Anscombe (1874-1948) was born in Sussex and came to New Zealand as a child. He began work as a builder's apprentice in Dunedin and in 1901 went to America to study architecture. He returned to Dunedin in 1907 and designed the School of Mines building for the University of Otago. The success of this design gained him the position of architect to the University. Five of the main University buildings were designed by Anscombe, as well as Otago Girls' High School and several of Dunedin's finest commercial buildings including the Lindo Ferguson Building (1927) and the Haynes building.
Anscombe moved to Wellington about 1928 and was known for his work as the designer of the Centennial Exhibition (1939-1940). Anscombe had travelled extensively and had visited major exhibitions in Australia, Germany and America. The practice of Edmund Anscombe and Associates, Architects, had offices in the Dunedin, Wellington and Hawkes Bay districts, and Anscombe's buildings include the Vocational Centre for Disabled Servicemen, Wellington (1943), Sargent Art Gallery, Wanganui, and several blocks of flats including Anscombe Flats, 212 Oriental Parade (1937) and Franconia, 136 The Terrace (1938), both in Wellington. As well as being interested in the housing problem, Anscombe held strong views concerning the industrial advancement of New Zealand.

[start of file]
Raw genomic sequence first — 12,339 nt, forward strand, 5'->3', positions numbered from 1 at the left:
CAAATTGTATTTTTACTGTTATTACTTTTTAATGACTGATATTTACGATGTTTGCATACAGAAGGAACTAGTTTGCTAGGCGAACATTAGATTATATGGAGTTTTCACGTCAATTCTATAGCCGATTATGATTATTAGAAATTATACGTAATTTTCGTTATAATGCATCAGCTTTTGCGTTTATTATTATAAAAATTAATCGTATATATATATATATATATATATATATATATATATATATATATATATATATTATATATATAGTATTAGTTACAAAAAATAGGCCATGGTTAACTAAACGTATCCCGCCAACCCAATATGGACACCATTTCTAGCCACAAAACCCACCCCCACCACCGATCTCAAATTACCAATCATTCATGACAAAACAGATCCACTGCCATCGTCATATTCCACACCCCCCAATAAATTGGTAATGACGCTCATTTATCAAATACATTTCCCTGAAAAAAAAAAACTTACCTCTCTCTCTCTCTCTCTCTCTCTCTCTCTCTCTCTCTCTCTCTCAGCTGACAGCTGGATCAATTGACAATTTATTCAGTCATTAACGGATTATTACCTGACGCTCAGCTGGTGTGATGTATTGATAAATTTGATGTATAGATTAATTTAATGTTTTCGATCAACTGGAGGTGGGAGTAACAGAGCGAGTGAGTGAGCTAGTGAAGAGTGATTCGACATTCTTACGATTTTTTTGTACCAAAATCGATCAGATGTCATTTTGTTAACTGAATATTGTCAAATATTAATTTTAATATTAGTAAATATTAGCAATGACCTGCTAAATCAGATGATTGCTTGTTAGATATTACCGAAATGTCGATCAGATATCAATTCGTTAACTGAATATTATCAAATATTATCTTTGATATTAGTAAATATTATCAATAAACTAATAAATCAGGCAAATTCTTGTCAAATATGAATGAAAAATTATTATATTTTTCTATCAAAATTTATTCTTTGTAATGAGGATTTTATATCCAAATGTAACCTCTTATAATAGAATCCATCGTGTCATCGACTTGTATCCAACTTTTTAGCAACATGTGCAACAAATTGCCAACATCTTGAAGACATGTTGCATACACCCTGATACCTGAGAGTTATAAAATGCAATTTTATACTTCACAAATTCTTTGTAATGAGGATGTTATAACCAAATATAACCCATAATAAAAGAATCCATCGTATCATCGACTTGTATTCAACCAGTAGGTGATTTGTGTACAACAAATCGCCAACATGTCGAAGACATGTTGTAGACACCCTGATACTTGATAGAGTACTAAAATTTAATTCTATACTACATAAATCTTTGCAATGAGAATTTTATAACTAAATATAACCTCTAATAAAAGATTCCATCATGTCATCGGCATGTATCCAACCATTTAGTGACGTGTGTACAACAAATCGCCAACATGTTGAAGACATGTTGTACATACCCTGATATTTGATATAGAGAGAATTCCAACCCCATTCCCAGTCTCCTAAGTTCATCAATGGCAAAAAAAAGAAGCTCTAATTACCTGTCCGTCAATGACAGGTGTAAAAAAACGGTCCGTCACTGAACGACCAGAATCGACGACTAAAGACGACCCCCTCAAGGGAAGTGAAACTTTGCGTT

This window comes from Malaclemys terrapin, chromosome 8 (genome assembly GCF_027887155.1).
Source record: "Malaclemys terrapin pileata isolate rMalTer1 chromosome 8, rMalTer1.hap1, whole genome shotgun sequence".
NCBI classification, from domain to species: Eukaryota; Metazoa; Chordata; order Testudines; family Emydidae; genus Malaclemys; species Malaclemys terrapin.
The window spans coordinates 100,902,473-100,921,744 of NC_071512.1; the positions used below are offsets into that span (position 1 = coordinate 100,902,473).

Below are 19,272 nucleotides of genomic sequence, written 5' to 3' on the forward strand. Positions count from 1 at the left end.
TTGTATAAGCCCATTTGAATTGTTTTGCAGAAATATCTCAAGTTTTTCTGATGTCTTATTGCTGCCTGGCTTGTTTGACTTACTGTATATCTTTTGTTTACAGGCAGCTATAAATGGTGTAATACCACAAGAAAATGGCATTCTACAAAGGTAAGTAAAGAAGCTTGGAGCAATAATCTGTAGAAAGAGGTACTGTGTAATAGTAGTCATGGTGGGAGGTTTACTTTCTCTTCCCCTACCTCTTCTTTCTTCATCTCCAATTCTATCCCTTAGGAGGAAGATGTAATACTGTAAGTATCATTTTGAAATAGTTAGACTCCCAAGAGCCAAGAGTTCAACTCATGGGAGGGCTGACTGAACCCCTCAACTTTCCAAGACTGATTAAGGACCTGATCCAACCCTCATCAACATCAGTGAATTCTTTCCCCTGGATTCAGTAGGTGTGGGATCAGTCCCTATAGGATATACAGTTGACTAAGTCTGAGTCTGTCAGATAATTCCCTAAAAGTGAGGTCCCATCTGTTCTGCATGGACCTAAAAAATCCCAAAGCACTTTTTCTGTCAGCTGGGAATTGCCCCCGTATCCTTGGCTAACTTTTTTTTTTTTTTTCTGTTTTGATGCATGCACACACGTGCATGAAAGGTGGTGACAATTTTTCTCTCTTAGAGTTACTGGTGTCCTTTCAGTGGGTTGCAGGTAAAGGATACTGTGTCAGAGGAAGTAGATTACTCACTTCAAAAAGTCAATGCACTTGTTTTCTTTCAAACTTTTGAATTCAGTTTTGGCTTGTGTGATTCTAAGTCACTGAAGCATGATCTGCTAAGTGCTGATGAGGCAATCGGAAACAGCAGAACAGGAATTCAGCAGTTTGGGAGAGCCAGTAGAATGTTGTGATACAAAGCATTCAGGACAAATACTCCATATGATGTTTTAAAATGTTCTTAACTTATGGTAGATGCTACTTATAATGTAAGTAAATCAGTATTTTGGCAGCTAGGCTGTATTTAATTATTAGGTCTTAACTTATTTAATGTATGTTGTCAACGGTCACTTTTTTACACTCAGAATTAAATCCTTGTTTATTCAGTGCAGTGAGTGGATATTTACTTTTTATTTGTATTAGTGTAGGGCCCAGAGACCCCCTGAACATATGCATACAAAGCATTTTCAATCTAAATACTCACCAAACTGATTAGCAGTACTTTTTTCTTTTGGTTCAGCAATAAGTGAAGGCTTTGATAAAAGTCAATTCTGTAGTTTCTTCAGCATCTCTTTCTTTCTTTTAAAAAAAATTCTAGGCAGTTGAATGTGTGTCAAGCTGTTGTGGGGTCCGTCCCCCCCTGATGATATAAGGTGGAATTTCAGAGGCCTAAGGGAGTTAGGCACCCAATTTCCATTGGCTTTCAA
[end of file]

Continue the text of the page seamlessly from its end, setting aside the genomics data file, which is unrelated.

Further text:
(See also http://www.dnzb.govt.nz/dnzb/ )